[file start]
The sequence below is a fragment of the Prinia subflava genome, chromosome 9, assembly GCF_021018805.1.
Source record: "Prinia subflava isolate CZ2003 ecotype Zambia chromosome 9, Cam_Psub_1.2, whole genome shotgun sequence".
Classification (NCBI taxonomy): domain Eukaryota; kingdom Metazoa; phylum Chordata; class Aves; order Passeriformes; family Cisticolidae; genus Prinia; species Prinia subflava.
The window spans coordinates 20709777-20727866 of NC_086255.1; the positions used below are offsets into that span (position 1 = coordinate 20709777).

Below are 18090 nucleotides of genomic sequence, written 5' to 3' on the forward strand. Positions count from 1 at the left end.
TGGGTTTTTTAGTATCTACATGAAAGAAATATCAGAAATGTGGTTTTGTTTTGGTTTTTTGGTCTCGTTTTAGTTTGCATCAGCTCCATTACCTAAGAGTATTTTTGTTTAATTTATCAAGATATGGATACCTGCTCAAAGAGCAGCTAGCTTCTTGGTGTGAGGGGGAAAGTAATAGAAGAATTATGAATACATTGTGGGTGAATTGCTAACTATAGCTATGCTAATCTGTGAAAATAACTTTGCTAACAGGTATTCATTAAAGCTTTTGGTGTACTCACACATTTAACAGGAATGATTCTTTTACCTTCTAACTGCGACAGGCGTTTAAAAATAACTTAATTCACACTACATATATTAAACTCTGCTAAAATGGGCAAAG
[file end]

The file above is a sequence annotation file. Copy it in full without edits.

The sequence below is a fragment of the Prinia subflava genome, chromosome 9, assembly GCF_021018805.1.
Source record: "Prinia subflava isolate CZ2003 ecotype Zambia chromosome 9, Cam_Psub_1.2, whole genome shotgun sequence".
Classification (NCBI taxonomy): domain Eukaryota; kingdom Metazoa; phylum Chordata; class Aves; order Passeriformes; family Cisticolidae; genus Prinia; species Prinia subflava.
The window spans coordinates 20709777-20727866 of NC_086255.1; the positions used below are offsets into that span (position 1 = coordinate 20709777).

Below are 18090 nucleotides of genomic sequence, written 5' to 3' on the forward strand. Positions count from 1 at the left end.
TGGGTTTTTTAGTATCTACATGAAAGAAATATCAGAAATGTGGTTTTGTTTTGGTTTTTTGGTCTCGTTTTAGTTTGCATCAGCTCCATTACCTAAGAGTATTTTTGTTTAATTTATCAAGATATGGATACCTGCTCAAAGAGCAGCTAGCTTCTTGGTGTGAGGGGGAAAGTAATAGAAGAATTATGAATACATTGTGGGTGAATTGCTAACTATAGCTATGCTAATCTGTGAAAATAACTTTGCTAACAGGTATTCATTAAAGCTTTTGGTGTACTCACACATTTAACAGGAATGATTCTTTTACCTTCTAACTGCGACAGGCGTTTAAAAATAACTTAATTCACACTACATATATTAAACTCTGCTAAAATGGGCAAAG